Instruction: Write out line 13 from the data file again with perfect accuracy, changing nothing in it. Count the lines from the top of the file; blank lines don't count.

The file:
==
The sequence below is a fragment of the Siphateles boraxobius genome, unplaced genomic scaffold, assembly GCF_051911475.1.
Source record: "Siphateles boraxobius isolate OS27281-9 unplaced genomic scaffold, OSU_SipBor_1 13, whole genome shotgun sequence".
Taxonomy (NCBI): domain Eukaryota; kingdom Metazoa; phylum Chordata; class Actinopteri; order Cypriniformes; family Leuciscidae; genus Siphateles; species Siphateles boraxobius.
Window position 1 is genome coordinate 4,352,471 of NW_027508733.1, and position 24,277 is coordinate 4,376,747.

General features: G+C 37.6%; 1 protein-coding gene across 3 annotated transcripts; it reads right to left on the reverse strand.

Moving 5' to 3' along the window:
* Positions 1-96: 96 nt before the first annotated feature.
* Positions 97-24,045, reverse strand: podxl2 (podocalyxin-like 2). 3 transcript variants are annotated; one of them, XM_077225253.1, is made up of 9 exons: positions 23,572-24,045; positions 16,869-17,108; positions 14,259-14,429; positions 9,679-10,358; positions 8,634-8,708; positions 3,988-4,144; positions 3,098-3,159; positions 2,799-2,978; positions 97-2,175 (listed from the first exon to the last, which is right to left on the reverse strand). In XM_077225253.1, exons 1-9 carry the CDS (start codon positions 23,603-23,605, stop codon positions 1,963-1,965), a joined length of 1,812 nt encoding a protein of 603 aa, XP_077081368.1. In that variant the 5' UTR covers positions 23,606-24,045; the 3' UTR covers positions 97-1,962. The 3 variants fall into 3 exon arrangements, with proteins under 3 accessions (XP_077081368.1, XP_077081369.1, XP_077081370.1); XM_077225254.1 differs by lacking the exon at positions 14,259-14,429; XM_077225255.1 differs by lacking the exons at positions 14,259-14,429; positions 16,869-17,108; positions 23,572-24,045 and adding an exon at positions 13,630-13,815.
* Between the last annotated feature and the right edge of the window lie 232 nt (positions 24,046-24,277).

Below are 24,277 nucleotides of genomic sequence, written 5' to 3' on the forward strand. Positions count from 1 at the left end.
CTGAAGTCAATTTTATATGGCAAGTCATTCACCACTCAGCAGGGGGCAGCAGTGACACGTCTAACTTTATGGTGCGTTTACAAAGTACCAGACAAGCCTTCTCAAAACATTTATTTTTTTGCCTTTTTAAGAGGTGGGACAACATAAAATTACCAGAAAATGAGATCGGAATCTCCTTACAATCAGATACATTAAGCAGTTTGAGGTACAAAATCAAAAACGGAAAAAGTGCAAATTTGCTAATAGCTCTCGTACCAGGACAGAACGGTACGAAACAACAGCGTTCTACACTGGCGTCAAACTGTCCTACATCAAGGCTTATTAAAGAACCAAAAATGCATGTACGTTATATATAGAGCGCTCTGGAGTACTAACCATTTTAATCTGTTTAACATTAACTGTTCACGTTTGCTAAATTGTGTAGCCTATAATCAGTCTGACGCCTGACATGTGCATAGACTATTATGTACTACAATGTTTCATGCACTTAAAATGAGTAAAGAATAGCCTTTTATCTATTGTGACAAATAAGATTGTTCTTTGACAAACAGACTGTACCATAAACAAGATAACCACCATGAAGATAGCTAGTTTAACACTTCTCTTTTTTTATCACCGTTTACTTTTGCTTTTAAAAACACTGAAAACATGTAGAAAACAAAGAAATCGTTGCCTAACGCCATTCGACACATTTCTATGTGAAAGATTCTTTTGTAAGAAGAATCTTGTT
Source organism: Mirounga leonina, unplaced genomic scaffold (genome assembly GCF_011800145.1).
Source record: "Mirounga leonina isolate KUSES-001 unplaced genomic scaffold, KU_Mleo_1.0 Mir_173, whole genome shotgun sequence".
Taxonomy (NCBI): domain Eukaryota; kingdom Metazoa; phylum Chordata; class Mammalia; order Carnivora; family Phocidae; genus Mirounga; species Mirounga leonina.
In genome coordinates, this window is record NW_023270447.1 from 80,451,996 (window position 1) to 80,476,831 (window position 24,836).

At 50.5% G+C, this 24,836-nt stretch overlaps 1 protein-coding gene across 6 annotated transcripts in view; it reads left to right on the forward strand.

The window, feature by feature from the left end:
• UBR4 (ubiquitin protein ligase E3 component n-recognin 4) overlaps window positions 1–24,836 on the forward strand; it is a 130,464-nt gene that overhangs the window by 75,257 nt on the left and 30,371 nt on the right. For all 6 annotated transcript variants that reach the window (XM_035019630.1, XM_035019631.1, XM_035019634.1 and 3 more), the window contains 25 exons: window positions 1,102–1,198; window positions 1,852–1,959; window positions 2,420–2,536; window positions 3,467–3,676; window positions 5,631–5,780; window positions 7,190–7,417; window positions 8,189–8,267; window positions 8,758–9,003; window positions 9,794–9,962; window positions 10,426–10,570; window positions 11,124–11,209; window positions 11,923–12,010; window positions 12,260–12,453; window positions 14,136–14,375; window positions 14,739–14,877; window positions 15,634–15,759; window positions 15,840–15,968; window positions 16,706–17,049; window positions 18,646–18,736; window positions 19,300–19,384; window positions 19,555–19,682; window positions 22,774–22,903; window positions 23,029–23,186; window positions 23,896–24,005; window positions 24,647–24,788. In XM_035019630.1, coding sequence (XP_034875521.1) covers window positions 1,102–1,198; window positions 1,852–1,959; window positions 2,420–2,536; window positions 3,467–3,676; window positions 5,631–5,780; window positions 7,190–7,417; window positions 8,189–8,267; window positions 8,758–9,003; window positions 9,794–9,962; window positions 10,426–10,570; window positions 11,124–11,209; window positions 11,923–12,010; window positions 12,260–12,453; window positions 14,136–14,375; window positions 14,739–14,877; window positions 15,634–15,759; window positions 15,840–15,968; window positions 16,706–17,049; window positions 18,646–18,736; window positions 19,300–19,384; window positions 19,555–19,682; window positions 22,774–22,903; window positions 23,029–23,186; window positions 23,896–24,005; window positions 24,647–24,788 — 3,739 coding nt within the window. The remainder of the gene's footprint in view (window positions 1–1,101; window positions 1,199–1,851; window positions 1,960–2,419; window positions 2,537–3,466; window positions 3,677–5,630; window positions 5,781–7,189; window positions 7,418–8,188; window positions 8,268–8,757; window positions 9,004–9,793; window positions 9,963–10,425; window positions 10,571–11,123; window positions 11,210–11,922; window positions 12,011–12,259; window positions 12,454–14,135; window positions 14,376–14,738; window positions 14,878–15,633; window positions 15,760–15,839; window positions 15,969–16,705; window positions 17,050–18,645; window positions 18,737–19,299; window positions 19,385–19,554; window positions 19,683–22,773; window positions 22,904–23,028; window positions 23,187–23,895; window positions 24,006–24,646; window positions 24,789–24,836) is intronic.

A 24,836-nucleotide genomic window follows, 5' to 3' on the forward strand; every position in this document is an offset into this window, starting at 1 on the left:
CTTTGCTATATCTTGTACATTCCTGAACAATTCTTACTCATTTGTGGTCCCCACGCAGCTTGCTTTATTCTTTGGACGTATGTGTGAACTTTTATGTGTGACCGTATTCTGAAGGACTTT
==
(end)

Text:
Source record: "Mirounga leonina isolate KUSES-001 unplaced genomic scaffold, KU_Mleo_1.0 Mir_173, whole genome shotgun sequence".